Friday, 22 August 2014

Music at WorldCon - and Queues

There was a whole filk "track" to the WorldCon programme that we managed to miss entirely, with concerts running from Thursday afternoon to Monday night - though we were entertained in the queue to register by a chap playing a ukelele and singing "Who the Bloody Hell was Tauriel?", a musical critique of the Hobbit films.
The queue, by the way, moved at a reasonably fast rate, and there were plenty of volunteers marshalling the queue, unlike certain ComicCons my Young Man could mention (four hours in the queue, and volunteers who didn't know what was going on and didn't have access to a radio). Here it went smoothly, and with good humour, and the people behind the desk (also volunteers) were working as fast as they could.
I was talking later to a lady who had spent five hours volunteering on that first day - she had gone off to a talk she wanted to see after a couple of hours, come back, seen that there was still a need for help, and pitched in again. She said that the organisers hadn't realised that everyone would come at once on the first day - but they rose to the occasion and got through it, despite only having one sharpie! More sharpies arrived on the second day, to write names on badges that hadn't been printed, mainly for the people who were only coming for the day.
Queues for events, and the escalators, were also well managed, with volunteers coming along and making sure that people knew how late the previous event was running (the play before the Astronomer Royal's talk over-ran, for instance) and making sure, too, that people with mobility problems were sorted out properly. I was very impressed that the lifts were reserved for mobility scooters and wheelchairs and people with related mobility problems, and there were spaces in each room for mobility scooters to park that were nice and central, rather than being corralled into one corner or at the back. There were quite a few mobility scooters zipping around, as well.
There were also talks about music, and other concerts happening around the convention - I hadn't known, for instance, that Iain Banks, who had been one of the Guests of Honour until his untimely death, was a musician as well as a novelists, although I was aware of his book Espedair Street, which is about rock musicians. There was also a pipe and tabor workshop for the medievalists - I thought about going to that one, but left it too late to pre-book (there were limited places available).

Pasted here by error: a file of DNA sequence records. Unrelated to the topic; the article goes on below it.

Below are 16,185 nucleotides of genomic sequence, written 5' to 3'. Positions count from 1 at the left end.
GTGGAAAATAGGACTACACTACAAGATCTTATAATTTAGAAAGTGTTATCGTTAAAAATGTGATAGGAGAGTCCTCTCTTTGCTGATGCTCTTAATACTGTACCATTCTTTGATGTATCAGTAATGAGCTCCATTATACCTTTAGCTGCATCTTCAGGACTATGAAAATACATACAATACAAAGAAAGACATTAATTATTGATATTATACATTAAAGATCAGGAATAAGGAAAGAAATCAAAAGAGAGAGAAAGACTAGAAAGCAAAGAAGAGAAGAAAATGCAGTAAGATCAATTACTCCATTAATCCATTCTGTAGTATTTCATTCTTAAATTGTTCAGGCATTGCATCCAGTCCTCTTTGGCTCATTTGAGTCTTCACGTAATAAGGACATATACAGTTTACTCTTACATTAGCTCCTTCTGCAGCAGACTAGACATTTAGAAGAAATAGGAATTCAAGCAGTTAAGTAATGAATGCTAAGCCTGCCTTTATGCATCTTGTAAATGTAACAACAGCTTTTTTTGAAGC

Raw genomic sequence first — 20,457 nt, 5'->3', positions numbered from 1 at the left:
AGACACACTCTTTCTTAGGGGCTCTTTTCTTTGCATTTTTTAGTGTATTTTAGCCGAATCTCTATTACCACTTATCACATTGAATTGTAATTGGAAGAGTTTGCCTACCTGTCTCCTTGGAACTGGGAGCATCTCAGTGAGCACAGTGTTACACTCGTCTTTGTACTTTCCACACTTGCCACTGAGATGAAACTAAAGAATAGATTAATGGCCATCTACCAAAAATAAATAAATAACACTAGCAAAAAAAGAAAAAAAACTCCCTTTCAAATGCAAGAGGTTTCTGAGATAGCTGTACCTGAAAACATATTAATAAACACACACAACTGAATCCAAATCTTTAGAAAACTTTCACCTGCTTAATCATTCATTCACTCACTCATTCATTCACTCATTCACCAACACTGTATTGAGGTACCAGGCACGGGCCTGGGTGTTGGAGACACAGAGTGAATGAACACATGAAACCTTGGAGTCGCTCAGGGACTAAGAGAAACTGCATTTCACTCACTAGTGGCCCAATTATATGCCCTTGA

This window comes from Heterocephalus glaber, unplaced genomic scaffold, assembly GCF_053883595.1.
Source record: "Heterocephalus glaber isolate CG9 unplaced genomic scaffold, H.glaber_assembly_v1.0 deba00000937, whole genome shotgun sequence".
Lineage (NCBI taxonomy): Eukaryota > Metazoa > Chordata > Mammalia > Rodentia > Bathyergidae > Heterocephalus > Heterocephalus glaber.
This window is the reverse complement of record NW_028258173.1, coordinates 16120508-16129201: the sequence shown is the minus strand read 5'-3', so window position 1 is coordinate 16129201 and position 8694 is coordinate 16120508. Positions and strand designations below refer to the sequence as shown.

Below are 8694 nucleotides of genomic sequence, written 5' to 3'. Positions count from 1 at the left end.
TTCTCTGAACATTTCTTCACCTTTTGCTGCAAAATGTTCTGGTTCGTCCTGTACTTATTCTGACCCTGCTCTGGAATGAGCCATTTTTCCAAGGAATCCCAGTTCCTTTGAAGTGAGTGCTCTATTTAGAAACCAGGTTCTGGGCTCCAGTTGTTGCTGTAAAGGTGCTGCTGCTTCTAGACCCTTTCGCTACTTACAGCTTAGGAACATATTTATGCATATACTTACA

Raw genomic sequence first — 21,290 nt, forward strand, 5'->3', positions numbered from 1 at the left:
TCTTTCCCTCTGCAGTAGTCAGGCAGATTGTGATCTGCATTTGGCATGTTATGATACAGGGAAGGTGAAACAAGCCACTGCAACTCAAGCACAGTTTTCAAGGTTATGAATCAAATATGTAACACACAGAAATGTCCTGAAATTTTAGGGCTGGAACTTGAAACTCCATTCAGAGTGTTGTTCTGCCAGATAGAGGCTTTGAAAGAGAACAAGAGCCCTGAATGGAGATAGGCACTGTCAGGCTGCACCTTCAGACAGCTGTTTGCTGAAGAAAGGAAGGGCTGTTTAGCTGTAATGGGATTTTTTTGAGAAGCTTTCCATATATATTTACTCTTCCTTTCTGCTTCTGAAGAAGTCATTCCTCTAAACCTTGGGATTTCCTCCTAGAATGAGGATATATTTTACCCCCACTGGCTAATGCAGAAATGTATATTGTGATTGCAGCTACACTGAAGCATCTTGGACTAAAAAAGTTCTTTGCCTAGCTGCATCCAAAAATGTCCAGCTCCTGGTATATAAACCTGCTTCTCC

And then there was the Philharmonic Orchestra.
ExCel has a huge Auditorium - even with the thousands of people at the Con, no event managed to fill it completely - and it also has a large stage with three big screens above it. And this is something else impressive about this sort of Convention - the tech volunteers who were able to manage the sound desks and lights and man the cameras that fed into the screens live, and even provide film clips to go with the music at the concert.
I think I'm right in saying there were something like 86 musicians on the stage, drawn from the London Symphony Orchestra, Royal Philharmonic Orchestra, BBC Symphony Orchestra, BBC Concert Orchestra, London Philharmonic Orchestra and the Britten Sinfonia. They had an open rehearsal in the afternoon, and the concert on the Friday evening.
They alternated between well-known film, TV and game music and classical pieces, and it really was a superb evening. The standing ovation they got at the end was thoroughly well deserved. For instance, they ended the first half with Mars and Jupiter from Holst's Planet Suite, which are so well known, and they made the music exciting to listen to. The Song to the Moon, from Dvorak's Rusalka, was accompanied by film footage from the Apollo 11 mission that I'd never seen before.
In the second half there was a tribute to Iain Banks by a composer who was a friend of his, Gary Lloyd, who wrote The Bridge Redux, named for the Forth Bridge and Iain Banks' novel The Bridge - this finished with a crescendo that the audience were invited to join in with, as loud as we could!
The Hugo ceremony also featured music, from violin and guitar, as the names of all the SF novelists and creators and well-known fans who had died in the previous year were projected onto the big screen overhead. They even managed to include Robin Williams. I didn't manage to catch the name of the piece they played, but it was beautiful.
And there was dancing - period jazz and swing from the Brideshead Ballroom Stompers after the Retro-Hugo Awards, which were given for SF from 1939, and a Regency ball the following afternoon (I saw several beautiful Regency dresses and a few gentlemen in period costume around the halls).
So there really was something for everyone!

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